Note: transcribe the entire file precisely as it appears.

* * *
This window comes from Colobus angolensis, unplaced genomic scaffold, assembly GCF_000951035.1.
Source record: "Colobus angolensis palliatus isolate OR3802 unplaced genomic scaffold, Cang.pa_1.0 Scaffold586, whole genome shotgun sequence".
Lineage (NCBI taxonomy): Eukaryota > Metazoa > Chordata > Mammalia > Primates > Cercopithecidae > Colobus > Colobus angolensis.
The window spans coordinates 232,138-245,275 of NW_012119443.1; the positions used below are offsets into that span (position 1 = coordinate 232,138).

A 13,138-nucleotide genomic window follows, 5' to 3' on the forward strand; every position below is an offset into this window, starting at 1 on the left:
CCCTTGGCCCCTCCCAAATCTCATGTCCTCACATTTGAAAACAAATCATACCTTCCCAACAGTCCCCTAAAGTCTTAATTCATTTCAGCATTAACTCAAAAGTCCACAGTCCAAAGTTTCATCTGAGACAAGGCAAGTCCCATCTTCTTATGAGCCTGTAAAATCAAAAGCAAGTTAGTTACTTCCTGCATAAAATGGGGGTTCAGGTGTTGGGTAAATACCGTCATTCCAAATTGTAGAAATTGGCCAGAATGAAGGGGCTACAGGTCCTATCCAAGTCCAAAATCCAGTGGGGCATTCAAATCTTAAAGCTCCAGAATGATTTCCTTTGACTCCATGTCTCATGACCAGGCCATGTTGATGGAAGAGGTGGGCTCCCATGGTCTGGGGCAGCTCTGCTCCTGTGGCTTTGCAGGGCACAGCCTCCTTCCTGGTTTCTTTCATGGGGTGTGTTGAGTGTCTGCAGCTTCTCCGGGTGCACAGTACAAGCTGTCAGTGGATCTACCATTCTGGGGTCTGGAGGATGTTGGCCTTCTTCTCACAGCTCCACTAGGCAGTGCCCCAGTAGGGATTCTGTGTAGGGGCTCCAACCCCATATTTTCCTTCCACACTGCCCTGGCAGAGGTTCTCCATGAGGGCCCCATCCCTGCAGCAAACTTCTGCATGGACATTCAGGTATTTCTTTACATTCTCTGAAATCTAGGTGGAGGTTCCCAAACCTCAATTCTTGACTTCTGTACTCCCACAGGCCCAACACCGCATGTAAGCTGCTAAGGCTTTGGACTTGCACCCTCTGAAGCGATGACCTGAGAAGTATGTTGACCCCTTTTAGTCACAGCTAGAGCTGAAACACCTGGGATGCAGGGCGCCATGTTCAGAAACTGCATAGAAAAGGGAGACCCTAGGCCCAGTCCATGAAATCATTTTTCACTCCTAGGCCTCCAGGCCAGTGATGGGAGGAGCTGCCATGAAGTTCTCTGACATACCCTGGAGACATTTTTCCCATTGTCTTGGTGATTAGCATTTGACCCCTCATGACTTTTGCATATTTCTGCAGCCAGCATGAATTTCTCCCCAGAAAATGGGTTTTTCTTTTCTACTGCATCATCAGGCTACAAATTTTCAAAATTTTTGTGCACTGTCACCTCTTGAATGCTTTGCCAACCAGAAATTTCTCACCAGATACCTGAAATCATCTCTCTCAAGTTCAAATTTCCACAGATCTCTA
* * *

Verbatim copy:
This window comes from Colobus angolensis, unplaced genomic scaffold, assembly GCF_000951035.1.
Source record: "Colobus angolensis palliatus isolate OR3802 unplaced genomic scaffold, Cang.pa_1.0 Scaffold586, whole genome shotgun sequence".
Lineage (NCBI taxonomy): Eukaryota > Metazoa > Chordata > Mammalia > Primates > Cercopithecidae > Colobus > Colobus angolensis.
The window spans coordinates 232,138-245,275 of NW_012119443.1; the positions used below are offsets into that span (position 1 = coordinate 232,138).

A 13,138-nucleotide genomic window follows, 5' to 3' on the forward strand; every position below is an offset into this window, starting at 1 on the left:
CCCTTGGCCCCTCCCAAATCTCATGTCCTCACATTTGAAAACAAATCATACCTTCCCAACAGTCCCCTAAAGTCTTAATTCATTTCAGCATTAACTCAAAAGTCCACAGTCCAAAGTTTCATCTGAGACAAGGCAAGTCCCATCTTCTTATGAGCCTGTAAAATCAAAAGCAAGTTAGTTACTTCCTGCATAAAATGGGGGTTCAGGTGTTGGGTAAATACCGTCATTCCAAATTGTAGAAATTGGCCAGAATGAAGGGGCTACAGGTCCTATCCAAGTCCAAAATCCAGTGGGGCATTCAAATCTTAAAGCTCCAGAATGATTTCCTTTGACTCCATGTCTCATGACCAGGCCATGTTGATGGAAGAGGTGGGCTCCCATGGTCTGGGGCAGCTCTGCTCCTGTGGCTTTGCAGGGCACAGCCTCCTTCCTGGTTTCTTTCATGGGGTGTGTTGAGTGTCTGCAGCTTCTCCGGGTGCACAGTACAAGCTGTCAGTGGATCTACCATTCTGGGGTCTGGAGGATGTTGGCCTTCTTCTCACAGCTCCACTAGGCAGTGCCCCAGTAGGGATTCTGTGTAGGGGCTCCAACCCCATATTTTCCTTCCACACTGCCCTGGCAGAGGTTCTCCATGAGGGCCCCATCCCTGCAGCAAACTTCTGCATGGACATTCAGGTATTTCTTTACATTCTCTGAAATCTAGGTGGAGGTTCCCAAACCTCAATTCTTGACTTCTGTACTCCCACAGGCCCAACACCGCATGTAAGCTGCTAAGGCTTTGGACTTGCACCCTCTGAAGCGATGACCTGAGAAGTATGTTGACCCCTTTTAGTCACAGCTAGAGCTGAAACACCTGGGATGCAGGGCGCCATGTTCAGAAACTGCATAGAAAAGGGAGACCCTAGGCCCAGTCCATGAAATCATTTTTCACTCCTAGGCCTCCAGGCCAGTGATGGGAGGAGCTGCCATGAAGTTCTCTGACATACCCTGGAGACATTTTTCCCATTGTCTTGGTGATTAGCATTTGACCCCTCATGACTTTTGCATATTTCTGCAGCCAGCATGAATTTCTCCCCAGAAAATGGGTTTTTCTTTTCTACTGCATCATCAGGCTACAAATTTTCAAAATTTTTGTGCACTGTCACCTCTTGAATGCTTTGCCAACCAGAAATTTCTCACCAGATACCTGAAATCATCTCTCTCAAGTTCAAATTTCCACAGATCTCTA